It seems to Jack Rooke that far too many people and pets have died in his life so far. When his friend Olly commits suicide, it galvanises him into action and the result is Jack Rooke: Happy Hour.
Rooke’s had several jobs since graduating but it’s through his poetry slam group that he seems most at ease. He has a gregarious stage presence that veers heavily toward self-deprecating humour.
Using mixed media, including footage from his BBC Three documentary series, Happy Man, Rooke tells his story with innate honesty, energy and plenty of quirky humour. He is accompanied on his mission by his friend Ben Welch, who acts a stage manager, straight man and dancing partner.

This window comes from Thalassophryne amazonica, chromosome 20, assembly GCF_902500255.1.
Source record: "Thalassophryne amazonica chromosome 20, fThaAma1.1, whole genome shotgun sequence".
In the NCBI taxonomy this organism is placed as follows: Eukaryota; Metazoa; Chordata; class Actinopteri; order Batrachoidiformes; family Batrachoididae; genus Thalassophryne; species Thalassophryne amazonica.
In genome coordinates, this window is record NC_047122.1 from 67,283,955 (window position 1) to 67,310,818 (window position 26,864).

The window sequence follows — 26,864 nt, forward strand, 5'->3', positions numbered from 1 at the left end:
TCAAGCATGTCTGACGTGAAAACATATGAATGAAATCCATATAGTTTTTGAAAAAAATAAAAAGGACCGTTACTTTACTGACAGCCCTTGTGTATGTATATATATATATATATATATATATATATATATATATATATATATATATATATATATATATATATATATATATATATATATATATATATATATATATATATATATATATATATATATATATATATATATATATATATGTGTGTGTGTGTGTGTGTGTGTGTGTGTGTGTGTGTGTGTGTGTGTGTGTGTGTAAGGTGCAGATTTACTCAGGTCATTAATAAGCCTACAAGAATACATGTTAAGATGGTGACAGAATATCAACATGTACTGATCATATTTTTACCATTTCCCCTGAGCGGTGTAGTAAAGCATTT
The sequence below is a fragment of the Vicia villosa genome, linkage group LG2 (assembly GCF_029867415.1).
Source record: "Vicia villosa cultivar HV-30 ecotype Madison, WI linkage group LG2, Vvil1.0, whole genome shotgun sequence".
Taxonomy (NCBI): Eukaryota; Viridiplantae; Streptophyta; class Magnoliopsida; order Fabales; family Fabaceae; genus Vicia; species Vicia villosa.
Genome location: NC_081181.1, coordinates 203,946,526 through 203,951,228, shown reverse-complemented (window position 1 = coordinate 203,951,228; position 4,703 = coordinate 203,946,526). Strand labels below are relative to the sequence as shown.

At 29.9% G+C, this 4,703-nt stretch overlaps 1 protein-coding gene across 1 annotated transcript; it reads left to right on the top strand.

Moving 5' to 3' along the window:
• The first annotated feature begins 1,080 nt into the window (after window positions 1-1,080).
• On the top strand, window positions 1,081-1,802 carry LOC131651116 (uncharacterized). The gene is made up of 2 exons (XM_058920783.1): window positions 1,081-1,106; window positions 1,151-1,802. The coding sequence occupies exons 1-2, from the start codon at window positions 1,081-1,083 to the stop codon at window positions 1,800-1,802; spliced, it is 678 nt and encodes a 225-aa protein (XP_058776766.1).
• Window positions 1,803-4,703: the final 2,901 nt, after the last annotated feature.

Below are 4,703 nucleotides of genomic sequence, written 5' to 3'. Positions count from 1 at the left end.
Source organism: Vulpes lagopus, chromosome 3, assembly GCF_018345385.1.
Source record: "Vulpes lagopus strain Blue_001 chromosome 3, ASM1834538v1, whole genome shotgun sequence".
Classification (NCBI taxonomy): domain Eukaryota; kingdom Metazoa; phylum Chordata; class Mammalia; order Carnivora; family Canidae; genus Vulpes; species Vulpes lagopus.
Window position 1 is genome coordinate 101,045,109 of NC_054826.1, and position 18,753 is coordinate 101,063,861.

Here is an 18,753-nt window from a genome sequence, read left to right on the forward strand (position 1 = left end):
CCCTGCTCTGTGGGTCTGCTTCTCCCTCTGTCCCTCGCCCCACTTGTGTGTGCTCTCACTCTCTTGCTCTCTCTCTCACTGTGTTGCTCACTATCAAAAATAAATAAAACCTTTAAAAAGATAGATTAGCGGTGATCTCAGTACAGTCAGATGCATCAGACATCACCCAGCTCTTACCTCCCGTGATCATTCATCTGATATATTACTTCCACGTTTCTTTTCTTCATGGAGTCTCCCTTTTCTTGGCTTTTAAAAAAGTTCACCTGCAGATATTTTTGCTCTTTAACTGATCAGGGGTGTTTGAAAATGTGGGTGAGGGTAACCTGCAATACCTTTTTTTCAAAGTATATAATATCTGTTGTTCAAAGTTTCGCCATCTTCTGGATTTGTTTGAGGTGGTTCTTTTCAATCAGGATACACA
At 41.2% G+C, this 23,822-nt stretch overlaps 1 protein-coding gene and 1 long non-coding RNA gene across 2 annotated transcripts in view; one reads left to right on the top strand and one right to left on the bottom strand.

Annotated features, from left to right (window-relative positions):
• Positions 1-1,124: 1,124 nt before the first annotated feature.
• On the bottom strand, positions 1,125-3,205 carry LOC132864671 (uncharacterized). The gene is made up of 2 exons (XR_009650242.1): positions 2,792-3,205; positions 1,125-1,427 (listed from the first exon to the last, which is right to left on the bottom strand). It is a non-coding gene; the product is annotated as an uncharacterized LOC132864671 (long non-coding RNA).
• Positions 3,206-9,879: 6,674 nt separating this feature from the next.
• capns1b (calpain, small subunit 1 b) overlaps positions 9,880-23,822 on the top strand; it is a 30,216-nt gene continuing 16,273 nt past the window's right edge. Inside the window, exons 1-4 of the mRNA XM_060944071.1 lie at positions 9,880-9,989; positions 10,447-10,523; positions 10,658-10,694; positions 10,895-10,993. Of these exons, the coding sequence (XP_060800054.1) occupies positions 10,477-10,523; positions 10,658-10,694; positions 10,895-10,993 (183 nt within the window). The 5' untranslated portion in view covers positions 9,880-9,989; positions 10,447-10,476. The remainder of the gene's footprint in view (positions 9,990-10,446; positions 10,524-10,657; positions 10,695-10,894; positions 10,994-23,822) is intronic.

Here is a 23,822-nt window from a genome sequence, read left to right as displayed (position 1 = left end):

Rooke gratefully references the help his producers have given him with this project, and it’s a testament to the pastoral care that can permeate the Fringe, often undetected.
The over-arching message of Happy Hour is that the time for talking about mental health is over and it’s time something was actually done about it. Rooke’s fragmented and occasionally amusing show has its heart in the right place, but its style probably needs a longer gestation period and a little more focus.